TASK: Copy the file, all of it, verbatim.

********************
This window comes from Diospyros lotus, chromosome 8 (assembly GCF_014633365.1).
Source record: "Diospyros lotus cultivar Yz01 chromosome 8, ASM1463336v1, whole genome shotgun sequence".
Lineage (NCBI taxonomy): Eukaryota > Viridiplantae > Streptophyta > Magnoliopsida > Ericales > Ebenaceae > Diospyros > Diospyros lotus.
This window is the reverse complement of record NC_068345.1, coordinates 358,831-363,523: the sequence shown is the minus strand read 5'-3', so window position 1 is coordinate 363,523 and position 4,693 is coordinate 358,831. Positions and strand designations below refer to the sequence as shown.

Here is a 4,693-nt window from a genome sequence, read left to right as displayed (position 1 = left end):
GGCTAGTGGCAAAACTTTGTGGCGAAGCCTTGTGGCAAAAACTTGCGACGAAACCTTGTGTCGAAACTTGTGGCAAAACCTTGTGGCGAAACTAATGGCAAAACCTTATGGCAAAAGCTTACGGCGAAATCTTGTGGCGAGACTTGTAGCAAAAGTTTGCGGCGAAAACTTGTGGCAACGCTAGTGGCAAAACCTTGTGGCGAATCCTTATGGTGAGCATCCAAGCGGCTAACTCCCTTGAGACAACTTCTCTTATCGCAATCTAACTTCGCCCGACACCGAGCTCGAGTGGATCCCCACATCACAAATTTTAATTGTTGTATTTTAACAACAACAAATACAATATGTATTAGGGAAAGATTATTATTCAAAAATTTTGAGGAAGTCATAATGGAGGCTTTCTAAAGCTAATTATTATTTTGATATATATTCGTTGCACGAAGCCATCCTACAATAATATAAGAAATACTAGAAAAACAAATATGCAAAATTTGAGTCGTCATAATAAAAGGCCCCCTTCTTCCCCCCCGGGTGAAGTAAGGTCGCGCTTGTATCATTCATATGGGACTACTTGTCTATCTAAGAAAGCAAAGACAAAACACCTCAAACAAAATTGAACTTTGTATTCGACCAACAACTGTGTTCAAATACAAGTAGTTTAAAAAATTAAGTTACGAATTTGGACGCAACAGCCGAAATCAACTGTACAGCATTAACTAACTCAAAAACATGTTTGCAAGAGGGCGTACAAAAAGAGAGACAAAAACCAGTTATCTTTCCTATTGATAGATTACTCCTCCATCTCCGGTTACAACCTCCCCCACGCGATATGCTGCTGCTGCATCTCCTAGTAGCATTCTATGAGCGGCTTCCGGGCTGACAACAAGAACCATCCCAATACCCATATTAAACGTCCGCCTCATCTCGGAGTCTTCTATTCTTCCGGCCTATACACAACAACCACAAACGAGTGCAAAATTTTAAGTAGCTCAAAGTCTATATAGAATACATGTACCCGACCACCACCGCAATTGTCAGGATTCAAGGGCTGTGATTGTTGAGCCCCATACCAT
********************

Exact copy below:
This window comes from Diospyros lotus, chromosome 8 (assembly GCF_014633365.1).
Source record: "Diospyros lotus cultivar Yz01 chromosome 8, ASM1463336v1, whole genome shotgun sequence".
Lineage (NCBI taxonomy): Eukaryota > Viridiplantae > Streptophyta > Magnoliopsida > Ericales > Ebenaceae > Diospyros > Diospyros lotus.
This window is the reverse complement of record NC_068345.1, coordinates 358,831-363,523: the sequence shown is the minus strand read 5'-3', so window position 1 is coordinate 363,523 and position 4,693 is coordinate 358,831. Positions and strand designations below refer to the sequence as shown.

Here is a 4,693-nt window from a genome sequence, read left to right as displayed (position 1 = left end):
GGCTAGTGGCAAAACTTTGTGGCGAAGCCTTGTGGCAAAAACTTGCGACGAAACCTTGTGTCGAAACTTGTGGCAAAACCTTGTGGCGAAACTAATGGCAAAACCTTATGGCAAAAGCTTACGGCGAAATCTTGTGGCGAGACTTGTAGCAAAAGTTTGCGGCGAAAACTTGTGGCAACGCTAGTGGCAAAACCTTGTGGCGAATCCTTATGGTGAGCATCCAAGCGGCTAACTCCCTTGAGACAACTTCTCTTATCGCAATCTAACTTCGCCCGACACCGAGCTCGAGTGGATCCCCACATCACAAATTTTAATTGTTGTATTTTAACAACAACAAATACAATATGTATTAGGGAAAGATTATTATTCAAAAATTTTGAGGAAGTCATAATGGAGGCTTTCTAAAGCTAATTATTATTTTGATATATATTCGTTGCACGAAGCCATCCTACAATAATATAAGAAATACTAGAAAAACAAATATGCAAAATTTGAGTCGTCATAATAAAAGGCCCCCTTCTTCCCCCCCGGGTGAAGTAAGGTCGCGCTTGTATCATTCATATGGGACTACTTGTCTATCTAAGAAAGCAAAGACAAAACACCTCAAACAAAATTGAACTTTGTATTCGACCAACAACTGTGTTCAAATACAAGTAGTTTAAAAAATTAAGTTACGAATTTGGACGCAACAGCCGAAATCAACTGTACAGCATTAACTAACTCAAAAACATGTTTGCAAGAGGGCGTACAAAAAGAGAGACAAAAACCAGTTATCTTTCCTATTGATAGATTACTCCTCCATCTCCGGTTACAACCTCCCCCACGCGATATGCTGCTGCTGCATCTCCTAGTAGCATTCTATGAGCGGCTTCCGGGCTGACAACAAGAACCATCCCAATACCCATATTAAACGTCCGCCTCATCTCGGAGTCTTCTATTCTTCCGGCCTATACACAACAACCACAAACGAGTGCAAAATTTTAAGTAGCTCAAAGTCTATATAGAATACATGTACCCGACCACCACCGCAATTGTCAGGATTCAAGGGCTGTGATTGTTGAGCCCCATACCAT